According to the concerned residents, their present discomfort with the army, despite the fact that they were always willing to accommodate it and other law enforcement agencies, was that the army's role in Buxton had changed since the recent exercise and no one informed the community.
In response to a question about the belief that Buxton was harbouring criminals, namely the five dangerous bandits who broke out of the Georgetown Prison on February 23, the residents said that they are not aware of any criminal elements in the village.
On a number of occasions the police had issued releases stating that hijacked cars that had been used in robberies were found abandoned in Buxton or in the vicinity of the village.
"It is our opinion that the present state of Buxton at this moment is because of the failure of the authorities to deal with our concerns at the earliest possible moment," one resident said adding, "a large problem could have been solved when it was small."
They called on President Bharrat Jagdeo to visit the village and discuss residents' concerns since they were deserving of his presence. They pointed out that the president had visited other villages, which in reported frustration had committed some unlawful acts, but which were still given a hearing with the head of state.
In an opening statement the group said that the social and economic needs of the community were being neglected by those who controlled the state machinery.
"Our young men and women are without adequate recreational facilities. Those who are out of school are without hope of being gainfully employed because of the odds stacked against them," the statement said.
It was argued that some 161 years after the village was established residents were still forced to fetch water and endure floods as soon as the rains came, while recently established communities enjoyed the privileges of paved streets, running water in their homes and other basic amenities.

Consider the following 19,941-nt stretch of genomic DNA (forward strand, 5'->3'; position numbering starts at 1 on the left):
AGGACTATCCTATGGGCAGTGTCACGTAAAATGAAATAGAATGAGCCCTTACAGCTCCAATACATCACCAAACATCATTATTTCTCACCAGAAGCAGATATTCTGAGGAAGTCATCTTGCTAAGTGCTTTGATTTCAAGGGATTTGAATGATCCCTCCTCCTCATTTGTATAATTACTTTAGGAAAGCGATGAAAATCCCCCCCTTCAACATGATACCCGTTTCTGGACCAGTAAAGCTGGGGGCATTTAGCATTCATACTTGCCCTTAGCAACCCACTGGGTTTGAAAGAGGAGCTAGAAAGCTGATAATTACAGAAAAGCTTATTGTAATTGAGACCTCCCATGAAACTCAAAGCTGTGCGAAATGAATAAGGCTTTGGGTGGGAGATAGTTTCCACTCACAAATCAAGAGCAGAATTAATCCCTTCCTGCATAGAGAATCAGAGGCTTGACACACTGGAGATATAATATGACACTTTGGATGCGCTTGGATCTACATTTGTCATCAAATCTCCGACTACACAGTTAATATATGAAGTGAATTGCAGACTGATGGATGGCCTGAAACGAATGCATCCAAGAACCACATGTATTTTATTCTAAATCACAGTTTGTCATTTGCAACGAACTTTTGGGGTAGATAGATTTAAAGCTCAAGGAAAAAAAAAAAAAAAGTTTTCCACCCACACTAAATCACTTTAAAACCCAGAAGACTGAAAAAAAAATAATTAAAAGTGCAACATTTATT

Mention was made of the recent killing of Shaka Blair by the police and also the killing of one Rory Scott by the police in 1999. It was pointed out that in these two instances and others, leaders of the village sought the intervention of the relevant authorities with a view to alleviating the socio-economic crisis and resolving the differences between the police and the villagers. According to the statement, the most recent of these approaches were meetings with Deputy Commissioner of Police, Winston Felix; and the May 20 meeting with Minister of Home Affairs, Ronald Gajraj; which dealt with the shooting of Blair. "These meetings have yielded little or no information relevant to a resolution of the present stand-off. It is our opinion that the failure of the relevant authorities to confront this and the afore-mentioned issues in a timely manner has led to the present state of affairs," the statement said.
The group said it was confident that should the issue be addressed amicably and with some sense of urgency, the atmosphere would be created for renewed good relations between Buxtonians, the police and other relevant agencies.
The group objected to what it described as statements by members of the government, some media houses and individuals, which labelled the community as a criminal one. "Of course we have received a few unconfirmed reports of people being attacked by our villagers. We wish to register our disagreement to any such incident and urge our residents to resist the temptation to be lured into illegal and criminal acts by outsiders even as we strive to achieve ... justice for our people," the statement said.